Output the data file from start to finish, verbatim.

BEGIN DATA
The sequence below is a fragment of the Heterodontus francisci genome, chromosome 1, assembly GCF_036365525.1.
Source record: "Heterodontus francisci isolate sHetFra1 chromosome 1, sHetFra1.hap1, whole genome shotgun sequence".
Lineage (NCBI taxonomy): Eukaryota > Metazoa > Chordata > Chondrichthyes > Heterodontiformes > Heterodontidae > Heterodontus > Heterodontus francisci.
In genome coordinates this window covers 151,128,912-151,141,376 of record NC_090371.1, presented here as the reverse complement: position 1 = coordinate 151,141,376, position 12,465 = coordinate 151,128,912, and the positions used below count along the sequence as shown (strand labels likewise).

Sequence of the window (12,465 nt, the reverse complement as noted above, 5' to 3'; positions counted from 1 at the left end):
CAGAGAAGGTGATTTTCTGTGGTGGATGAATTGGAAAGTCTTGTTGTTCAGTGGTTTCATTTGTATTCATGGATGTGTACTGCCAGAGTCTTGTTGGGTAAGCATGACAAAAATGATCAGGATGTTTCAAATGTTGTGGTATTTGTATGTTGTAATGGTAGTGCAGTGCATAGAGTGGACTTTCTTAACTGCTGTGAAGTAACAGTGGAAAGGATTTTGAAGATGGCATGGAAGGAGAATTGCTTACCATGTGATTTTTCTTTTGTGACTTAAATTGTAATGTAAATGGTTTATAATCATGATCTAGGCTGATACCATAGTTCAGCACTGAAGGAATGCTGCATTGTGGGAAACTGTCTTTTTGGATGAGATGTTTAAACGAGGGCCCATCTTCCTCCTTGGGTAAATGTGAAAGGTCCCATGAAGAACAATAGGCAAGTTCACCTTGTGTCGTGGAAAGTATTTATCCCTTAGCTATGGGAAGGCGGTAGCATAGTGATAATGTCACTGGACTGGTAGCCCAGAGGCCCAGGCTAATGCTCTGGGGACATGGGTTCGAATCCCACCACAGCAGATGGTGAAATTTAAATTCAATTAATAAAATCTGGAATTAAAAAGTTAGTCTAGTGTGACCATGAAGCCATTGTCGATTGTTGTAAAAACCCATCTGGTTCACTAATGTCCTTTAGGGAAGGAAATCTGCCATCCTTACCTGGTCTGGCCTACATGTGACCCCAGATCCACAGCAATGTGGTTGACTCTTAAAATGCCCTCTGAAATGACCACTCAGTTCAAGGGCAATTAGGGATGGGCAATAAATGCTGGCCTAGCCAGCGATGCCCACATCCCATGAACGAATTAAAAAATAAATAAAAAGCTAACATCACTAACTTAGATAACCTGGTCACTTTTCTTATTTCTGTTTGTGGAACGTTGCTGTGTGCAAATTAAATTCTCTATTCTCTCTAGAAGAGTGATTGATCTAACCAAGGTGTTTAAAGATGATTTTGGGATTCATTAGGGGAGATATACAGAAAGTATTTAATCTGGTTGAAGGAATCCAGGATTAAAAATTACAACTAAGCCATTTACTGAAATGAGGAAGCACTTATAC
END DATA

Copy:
The sequence below is a fragment of the Heterodontus francisci genome, chromosome 1, assembly GCF_036365525.1.
Source record: "Heterodontus francisci isolate sHetFra1 chromosome 1, sHetFra1.hap1, whole genome shotgun sequence".
Lineage (NCBI taxonomy): Eukaryota > Metazoa > Chordata > Chondrichthyes > Heterodontiformes > Heterodontidae > Heterodontus > Heterodontus francisci.
In genome coordinates this window covers 151,128,912-151,141,376 of record NC_090371.1, presented here as the reverse complement: position 1 = coordinate 151,141,376, position 12,465 = coordinate 151,128,912, and the positions used below count along the sequence as shown (strand labels likewise).

Sequence of the window (12,465 nt, the reverse complement as noted above, 5' to 3'; positions counted from 1 at the left end):
CAGAGAAGGTGATTTTCTGTGGTGGATGAATTGGAAAGTCTTGTTGTTCAGTGGTTTCATTTGTATTCATGGATGTGTACTGCCAGAGTCTTGTTGGGTAAGCATGACAAAAATGATCAGGATGTTTCAAATGTTGTGGTATTTGTATGTTGTAATGGTAGTGCAGTGCATAGAGTGGACTTTCTTAACTGCTGTGAAGTAACAGTGGAAAGGATTTTGAAGATGGCATGGAAGGAGAATTGCTTACCATGTGATTTTTCTTTTGTGACTTAAATTGTAATGTAAATGGTTTATAATCATGATCTAGGCTGATACCATAGTTCAGCACTGAAGGAATGCTGCATTGTGGGAAACTGTCTTTTTGGATGAGATGTTTAAACGAGGGCCCATCTTCCTCCTTGGGTAAATGTGAAAGGTCCCATGAAGAACAATAGGCAAGTTCACCTTGTGTCGTGGAAAGTATTTATCCCTTAGCTATGGGAAGGCGGTAGCATAGTGATAATGTCACTGGACTGGTAGCCCAGAGGCCCAGGCTAATGCTCTGGGGACATGGGTTCGAATCCCACCACAGCAGATGGTGAAATTTAAATTCAATTAATAAAATCTGGAATTAAAAAGTTAGTCTAGTGTGACCATGAAGCCATTGTCGATTGTTGTAAAAACCCATCTGGTTCACTAATGTCCTTTAGGGAAGGAAATCTGCCATCCTTACCTGGTCTGGCCTACATGTGACCCCAGATCCACAGCAATGTGGTTGACTCTTAAAATGCCCTCTGAAATGACCACTCAGTTCAAGGGCAATTAGGGATGGGCAATAAATGCTGGCCTAGCCAGCGATGCCCACATCCCATGAACGAATTAAAAAATAAATAAAAAGCTAACATCACTAACTTAGATAACCTGGTCACTTTTCTTATTTCTGTTTGTGGAACGTTGCTGTGTGCAAATTAAATTCTCTATTCTCTCTAGAAGAGTGATTGATCTAACCAAGGTGTTTAAAGATGATTTTGGGATTCATTAGGGGAGATATACAGAAAGTATTTAATCTGGTTGAAGGAATCCAGGATTAAAAATTACAACTAAGCCATTTACTGAAATGAGGAAGCACTTATAC